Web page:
1. A Tory win of an outright majority will give political autonomy and is likely to end the Brexit deadlock, which will strengthen sterling. However, a Tory win has already been priced in by traders, seeing sterling rally four cents against the dollar over the course of the campaign. If Boris Johnson fails to capitalise on his poll lead and ends up with a smaller-than-forecast majority, the pound will give up its recent gains.

2. While a Labour win is a long shot according to the polls, it should not be discounted. Pollsters have got it wrong before. However, businesses have serious concerns about a Jeremy Corbyn premiership, which could lead to a rapid withdrawal of investment from the UK and a potential run on the pound.

“The music industry needs to think carefully about how it mitigates risk moving forward”

3. However big the gap is between the Conservative and Labour parties, the UK could still end up with another hung Parliament. This will mean a number of things, including no working majority, continued political paralysis, further extensions to Brexit and, inevitably, a weaker pound.

“We have studied the three likely outcomes of the election and our clients are making decisions based on that analysis,” comments Freddy Greenish head of music, film and entertainment at Centtrip.

“This is a historic election, which will have a major impact on the currency markets whichever way people vote and therefore the music industry needs to think carefully about how it mitigates risk moving forward.”

Centtrip predicts that, in the event of a majority Conservative government, focus will shift to the 11-month window of opportunity for the UK to sign new trade deals with the European Union, with the aim of pushing through the withdrawal agreement by 31 January 2020.

The uncertainty surrounding the Brexit deal – and the negative impact leaving the EU is likely to have on the music business – has been one of the main concerns for the UK live industry, with figures including former UK Music CEO Michael Dugher raising the alarm over the potential impact on touring and academics highlighting the risk to festivals, production companies, venues and other parts of the UK live music ecosystem.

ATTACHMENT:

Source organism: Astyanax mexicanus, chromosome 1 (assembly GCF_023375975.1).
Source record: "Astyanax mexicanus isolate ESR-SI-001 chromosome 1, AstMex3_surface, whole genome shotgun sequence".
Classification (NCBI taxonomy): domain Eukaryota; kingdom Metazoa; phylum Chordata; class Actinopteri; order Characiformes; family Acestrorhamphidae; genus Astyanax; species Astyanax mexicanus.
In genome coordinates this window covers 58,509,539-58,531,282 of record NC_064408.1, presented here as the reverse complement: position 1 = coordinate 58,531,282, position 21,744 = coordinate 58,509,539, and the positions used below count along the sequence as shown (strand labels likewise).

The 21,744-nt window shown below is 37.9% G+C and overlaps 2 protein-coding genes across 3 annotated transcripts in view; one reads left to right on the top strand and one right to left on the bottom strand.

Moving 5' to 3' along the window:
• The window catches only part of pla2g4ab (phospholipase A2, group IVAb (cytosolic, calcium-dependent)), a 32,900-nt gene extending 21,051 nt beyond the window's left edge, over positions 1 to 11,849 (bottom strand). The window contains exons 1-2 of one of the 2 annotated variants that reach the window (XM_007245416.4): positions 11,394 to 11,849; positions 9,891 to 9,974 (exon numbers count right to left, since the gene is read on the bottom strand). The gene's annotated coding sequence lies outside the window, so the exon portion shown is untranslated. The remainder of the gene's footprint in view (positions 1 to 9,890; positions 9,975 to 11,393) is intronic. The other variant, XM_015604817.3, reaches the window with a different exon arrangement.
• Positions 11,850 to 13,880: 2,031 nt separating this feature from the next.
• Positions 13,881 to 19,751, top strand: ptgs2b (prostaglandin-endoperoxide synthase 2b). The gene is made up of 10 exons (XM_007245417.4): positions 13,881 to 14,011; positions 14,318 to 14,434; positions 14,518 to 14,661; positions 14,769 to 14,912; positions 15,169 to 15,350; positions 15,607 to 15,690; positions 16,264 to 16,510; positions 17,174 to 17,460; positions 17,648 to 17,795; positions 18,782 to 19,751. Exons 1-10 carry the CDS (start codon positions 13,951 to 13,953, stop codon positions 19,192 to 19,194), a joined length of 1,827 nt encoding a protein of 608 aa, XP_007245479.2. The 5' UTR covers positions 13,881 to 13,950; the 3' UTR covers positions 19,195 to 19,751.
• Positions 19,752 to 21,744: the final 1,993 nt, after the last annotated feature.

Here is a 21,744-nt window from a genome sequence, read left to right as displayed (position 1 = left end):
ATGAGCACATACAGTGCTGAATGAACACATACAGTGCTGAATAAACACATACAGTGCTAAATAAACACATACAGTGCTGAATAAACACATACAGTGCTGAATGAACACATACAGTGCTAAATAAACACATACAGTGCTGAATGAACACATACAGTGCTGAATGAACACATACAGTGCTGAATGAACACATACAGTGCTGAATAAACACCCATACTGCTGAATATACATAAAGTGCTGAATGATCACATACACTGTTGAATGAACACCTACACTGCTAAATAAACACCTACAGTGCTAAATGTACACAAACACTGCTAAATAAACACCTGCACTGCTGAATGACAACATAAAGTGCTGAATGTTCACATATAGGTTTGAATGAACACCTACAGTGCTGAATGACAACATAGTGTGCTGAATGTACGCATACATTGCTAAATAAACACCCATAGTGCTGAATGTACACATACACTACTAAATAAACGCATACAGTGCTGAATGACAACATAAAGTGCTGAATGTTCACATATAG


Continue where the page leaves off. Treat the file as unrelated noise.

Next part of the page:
The results of the election are expected in the early hours of Friday morning.

Picture: Maurice/Flickr (CC BY 2.0)

 


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Australian opposition party promises to prioritise live music

The Australian Labor party (ALP) has announced plans to invest millions of dollars into the Australian music industry in the run up to the federal elections on Saturday 18 May.

The Labor party launched its new arts policy, ‘Renewing Creative Australia’, in Melbourne. The policy builds on the original ‘Creative Australia’ plan launched under the Gillard Labor Government in 2013.

“Arts policy is not an add-on for a Labor government,” says Labor leader Bill Shorten. “If we get elected we will put the story of our arts at the centre of what we do as a nation. The arts deserve attention and support.”

The opposition party has promised AU$20 million to the Australian Live Music Fund to support live music venues, events and musicians. Additionally, $10 million will go to national music export development initiative Sounds Australia and $2.1 million to the Australian Independent Record Labels Association (AIR) to provide mentoring for female musicians.

The policy also focuses on promoting First Nations’ art and culture, dedicating $2.7 million to a new grants programme for Indigenous musicians. A Shorten Labor government would also provide $3 million to assist existing state-based First Nations’ theatre companies and $8 million to establish a new Indigenous Theatre Company as a performing arts institution.

“If we get elected we will put the story of our arts at the centre of what we do as a nation”

As health issues and artist wellbeing becomes an increasingly pertinent issue within the music industry, the policy also promises $5 million over a period of five years to Support Act, delivering a music industry-focused mental health programme and $1 million over five years to music therapy provider Nordoff Robbins.